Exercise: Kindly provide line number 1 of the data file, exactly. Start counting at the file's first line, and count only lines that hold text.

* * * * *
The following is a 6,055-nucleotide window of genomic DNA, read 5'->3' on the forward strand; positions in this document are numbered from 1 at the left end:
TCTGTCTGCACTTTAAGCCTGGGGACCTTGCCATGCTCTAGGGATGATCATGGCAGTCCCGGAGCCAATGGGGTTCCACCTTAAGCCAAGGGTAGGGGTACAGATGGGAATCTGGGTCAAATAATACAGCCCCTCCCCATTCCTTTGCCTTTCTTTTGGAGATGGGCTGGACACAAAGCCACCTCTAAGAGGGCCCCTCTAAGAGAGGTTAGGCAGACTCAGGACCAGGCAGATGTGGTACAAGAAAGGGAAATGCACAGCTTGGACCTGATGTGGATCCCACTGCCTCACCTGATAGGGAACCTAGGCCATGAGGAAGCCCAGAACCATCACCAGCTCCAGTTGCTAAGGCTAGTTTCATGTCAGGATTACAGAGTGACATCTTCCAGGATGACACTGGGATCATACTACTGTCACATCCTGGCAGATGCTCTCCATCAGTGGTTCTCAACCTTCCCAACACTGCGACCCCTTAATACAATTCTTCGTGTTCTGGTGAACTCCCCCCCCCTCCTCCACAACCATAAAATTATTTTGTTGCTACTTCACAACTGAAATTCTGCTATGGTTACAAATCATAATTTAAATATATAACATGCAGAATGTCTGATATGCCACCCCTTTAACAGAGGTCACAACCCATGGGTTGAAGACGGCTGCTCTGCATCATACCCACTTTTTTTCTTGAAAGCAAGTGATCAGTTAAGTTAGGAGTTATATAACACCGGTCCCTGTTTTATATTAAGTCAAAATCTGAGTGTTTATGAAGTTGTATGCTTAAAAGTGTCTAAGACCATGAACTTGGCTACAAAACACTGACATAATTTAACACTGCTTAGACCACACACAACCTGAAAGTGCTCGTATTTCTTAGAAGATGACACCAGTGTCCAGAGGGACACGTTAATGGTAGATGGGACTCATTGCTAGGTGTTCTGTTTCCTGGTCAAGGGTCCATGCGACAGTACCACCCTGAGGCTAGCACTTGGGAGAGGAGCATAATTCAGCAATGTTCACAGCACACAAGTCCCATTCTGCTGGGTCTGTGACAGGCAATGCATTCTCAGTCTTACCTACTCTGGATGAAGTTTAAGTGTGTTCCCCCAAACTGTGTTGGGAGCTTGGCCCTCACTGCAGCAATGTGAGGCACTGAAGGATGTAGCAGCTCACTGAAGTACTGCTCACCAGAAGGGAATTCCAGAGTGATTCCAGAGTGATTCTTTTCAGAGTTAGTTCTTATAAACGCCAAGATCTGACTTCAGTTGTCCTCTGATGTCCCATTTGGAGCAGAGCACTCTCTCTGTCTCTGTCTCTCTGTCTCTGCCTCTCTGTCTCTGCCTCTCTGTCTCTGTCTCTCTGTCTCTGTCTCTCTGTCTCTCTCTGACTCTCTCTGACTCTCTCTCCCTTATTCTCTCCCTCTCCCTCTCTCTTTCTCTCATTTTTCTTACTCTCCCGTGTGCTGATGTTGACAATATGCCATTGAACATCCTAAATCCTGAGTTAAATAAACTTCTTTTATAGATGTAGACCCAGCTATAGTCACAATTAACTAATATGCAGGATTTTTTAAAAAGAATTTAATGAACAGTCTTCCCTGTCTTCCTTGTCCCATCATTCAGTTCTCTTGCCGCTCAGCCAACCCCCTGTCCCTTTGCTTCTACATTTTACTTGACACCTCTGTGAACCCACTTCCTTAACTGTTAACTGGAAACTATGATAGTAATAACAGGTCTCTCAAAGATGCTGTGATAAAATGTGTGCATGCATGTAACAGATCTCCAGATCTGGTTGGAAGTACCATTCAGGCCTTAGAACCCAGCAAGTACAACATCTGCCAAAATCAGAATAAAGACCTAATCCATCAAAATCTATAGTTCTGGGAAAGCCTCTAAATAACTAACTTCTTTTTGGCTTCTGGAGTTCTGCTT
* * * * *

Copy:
The following is a 6,055-nucleotide window of genomic DNA, read 5'->3' on the forward strand; positions in this document are numbered from 1 at the left end: